BY STEPHANIE ESLAKE
This month, four young singers will join the Sydney Philharmonia Choirs to present Vaughan Williams’ Five Tudor Portraits. We touch base with each soloist ahead of the gig to learn about their passions.
Canberra tenor Evan Kirby is studying a Bachelor of Music in Vocal Performance at the Sydney Conservatorium of Music and is the recipient of scholarships from the conservatorium, St. Andrew’s College, the Sydney Eisteddfod, and the Patim fund. Credits as soloist include Mozart’s Great Mass in C minor and Requiem, Handel’s Messiah and Israel in Egypt, Haydn’s Harmoniemesse and Nelson Mass, and Stainer’s The Crucifixion.
Opera credits include the roles of Reverend Mr Jones and Dr Wilkinson in Malcolm Williamson’s English Eccentrics; King Kaspar in Menotti’s Amahl and The Night Visitors; Elder Hayes in Carlisle Floyd’s Susannah; and Monostatos in Mozart’s Die Zauberflöte.
Why I am passionate about choral singing
Choral singing will always hold a special place in my heart as it’s how I, like many singers, began my journey with singing and music. I still love singing in choirs and ensembles because it’s a good training ground to refine skills in listening and holding your part within an orchestra and choir. What I love most is that being part of choral works opens up fantastic repertoire that’s rarely performed or heard in a live setting. It’s a real privilege to prepare and perform great works with so many fine musicians.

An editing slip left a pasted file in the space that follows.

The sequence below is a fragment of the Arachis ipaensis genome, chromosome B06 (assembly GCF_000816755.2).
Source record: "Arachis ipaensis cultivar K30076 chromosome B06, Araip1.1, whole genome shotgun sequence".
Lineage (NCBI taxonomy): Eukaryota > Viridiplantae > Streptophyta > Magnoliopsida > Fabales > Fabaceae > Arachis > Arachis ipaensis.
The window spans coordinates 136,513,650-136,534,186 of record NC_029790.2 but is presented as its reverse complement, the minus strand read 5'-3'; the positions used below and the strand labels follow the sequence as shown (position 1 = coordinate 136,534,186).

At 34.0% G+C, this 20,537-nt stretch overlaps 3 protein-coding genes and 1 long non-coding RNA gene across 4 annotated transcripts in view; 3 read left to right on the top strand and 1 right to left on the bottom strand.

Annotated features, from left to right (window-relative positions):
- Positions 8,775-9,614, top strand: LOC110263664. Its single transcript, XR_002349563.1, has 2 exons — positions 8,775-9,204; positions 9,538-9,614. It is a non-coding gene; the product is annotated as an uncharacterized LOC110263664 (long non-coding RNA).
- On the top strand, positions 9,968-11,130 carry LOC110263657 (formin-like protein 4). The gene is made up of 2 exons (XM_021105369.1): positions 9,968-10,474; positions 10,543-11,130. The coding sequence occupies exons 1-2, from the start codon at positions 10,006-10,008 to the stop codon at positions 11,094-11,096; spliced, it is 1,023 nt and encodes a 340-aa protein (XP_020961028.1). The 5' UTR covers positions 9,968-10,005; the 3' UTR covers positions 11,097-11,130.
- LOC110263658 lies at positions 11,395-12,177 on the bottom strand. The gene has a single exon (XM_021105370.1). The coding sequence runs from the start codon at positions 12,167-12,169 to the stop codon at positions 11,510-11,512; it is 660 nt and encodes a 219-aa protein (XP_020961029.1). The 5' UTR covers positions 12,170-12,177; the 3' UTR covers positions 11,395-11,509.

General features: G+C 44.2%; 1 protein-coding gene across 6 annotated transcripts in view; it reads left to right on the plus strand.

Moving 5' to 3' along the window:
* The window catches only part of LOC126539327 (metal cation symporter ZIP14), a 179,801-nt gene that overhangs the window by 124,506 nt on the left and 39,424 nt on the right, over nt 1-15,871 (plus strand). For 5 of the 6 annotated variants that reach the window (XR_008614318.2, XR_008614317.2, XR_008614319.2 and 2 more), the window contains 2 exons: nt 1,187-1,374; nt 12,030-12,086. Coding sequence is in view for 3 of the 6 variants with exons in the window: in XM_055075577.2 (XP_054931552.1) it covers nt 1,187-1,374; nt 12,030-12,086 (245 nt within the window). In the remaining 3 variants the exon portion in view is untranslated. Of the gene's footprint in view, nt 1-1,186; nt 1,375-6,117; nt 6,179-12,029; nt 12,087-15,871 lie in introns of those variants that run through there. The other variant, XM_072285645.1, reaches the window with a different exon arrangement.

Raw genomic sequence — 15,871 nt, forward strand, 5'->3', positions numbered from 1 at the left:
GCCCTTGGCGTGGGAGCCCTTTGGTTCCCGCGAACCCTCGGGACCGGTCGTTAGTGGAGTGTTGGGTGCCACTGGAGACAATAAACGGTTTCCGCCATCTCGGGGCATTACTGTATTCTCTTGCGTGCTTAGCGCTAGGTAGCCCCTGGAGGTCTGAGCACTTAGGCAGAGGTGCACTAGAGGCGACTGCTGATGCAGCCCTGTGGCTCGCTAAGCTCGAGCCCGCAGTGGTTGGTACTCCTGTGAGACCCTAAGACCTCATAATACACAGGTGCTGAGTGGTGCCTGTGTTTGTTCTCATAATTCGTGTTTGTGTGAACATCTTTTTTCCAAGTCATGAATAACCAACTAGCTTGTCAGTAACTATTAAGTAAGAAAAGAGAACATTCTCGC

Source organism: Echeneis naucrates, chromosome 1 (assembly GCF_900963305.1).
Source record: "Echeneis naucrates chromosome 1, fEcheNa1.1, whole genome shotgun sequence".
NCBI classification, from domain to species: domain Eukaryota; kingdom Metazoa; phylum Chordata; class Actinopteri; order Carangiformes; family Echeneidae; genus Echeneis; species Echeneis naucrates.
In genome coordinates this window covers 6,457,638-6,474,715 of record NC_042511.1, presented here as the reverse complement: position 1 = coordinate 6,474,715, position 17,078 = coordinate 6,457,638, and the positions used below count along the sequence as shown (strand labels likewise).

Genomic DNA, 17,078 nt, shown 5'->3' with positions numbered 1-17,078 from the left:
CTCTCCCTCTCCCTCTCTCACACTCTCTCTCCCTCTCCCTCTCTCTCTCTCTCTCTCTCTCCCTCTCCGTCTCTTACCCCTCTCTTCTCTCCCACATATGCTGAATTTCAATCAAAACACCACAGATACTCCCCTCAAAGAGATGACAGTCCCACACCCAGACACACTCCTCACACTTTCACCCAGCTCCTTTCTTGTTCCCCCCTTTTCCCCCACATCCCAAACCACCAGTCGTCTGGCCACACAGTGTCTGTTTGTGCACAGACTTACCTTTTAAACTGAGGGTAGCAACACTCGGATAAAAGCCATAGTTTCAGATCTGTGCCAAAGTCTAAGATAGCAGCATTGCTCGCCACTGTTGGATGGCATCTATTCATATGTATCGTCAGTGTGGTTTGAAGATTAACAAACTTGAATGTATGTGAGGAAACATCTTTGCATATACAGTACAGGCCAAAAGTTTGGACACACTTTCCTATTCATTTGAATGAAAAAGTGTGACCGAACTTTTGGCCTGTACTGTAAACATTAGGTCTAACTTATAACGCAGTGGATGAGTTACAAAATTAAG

How I prepare to perform a solo part
To perform as a soloist, you need to have prepared your part months before even the first rehearsal because there are so many forces at play when it comes to rehearsing with the choir and orchestra. You can’t cram, as muscle memory is so important in playing an instrument or singing. You have to know your part so well that you could sing it in the same way that a child sings Row Your Boat or Twinkle, Twinkle Little Star. Mentally, I find it helpful to be familiar with your part’s place in the interesting harmonies – especially with Vaughan Williams – so that when you hear the full sound from the orchestra, nothing that could otherwise sound foreign will throw you off.
How I would like to see the Australian arts industry supporting young singers
I think it’s important that singers gain as much experience with conductors and orchestras as possible. I’m very lucky to have been part of many performances throughout my undergraduate studies with fantastic choral societies and their orchestras. I think continued support from choral societies will continue to go a long way in giving young singers these opportunities.
As someone that is about to finish their undergraduate studies, I’ve seen that, aside from expensive masters studies, there’s very little formal training available in Australia to bridge that gap from student to professional musician. Any support that the industry can provide young singers in this capacity would also go a long way.
Advice I have for other young and emerging singers
As a young singer, you’ll receive lots of advice on how to sing, how not to sing, what you should do, what you shouldn’t do and so on. If you believe it all, you’ll find yourself an emotional wreck. If you staunchly believe everything one of those people says, you won’t be able to make your own decisions or learn from others. It’s important that you read a lot about the paths musicians take, and listen to a lot of good singers to develop your critical thinking as a singer, musician and person! That way, when you do cross paths with the handful of gems that are still out there, you will know it. I’m lucky enough to have found mentors throughout my studies who I know I want to continue to learn from. Finding the people who genuinely care for you as a singer and person is the most important thing.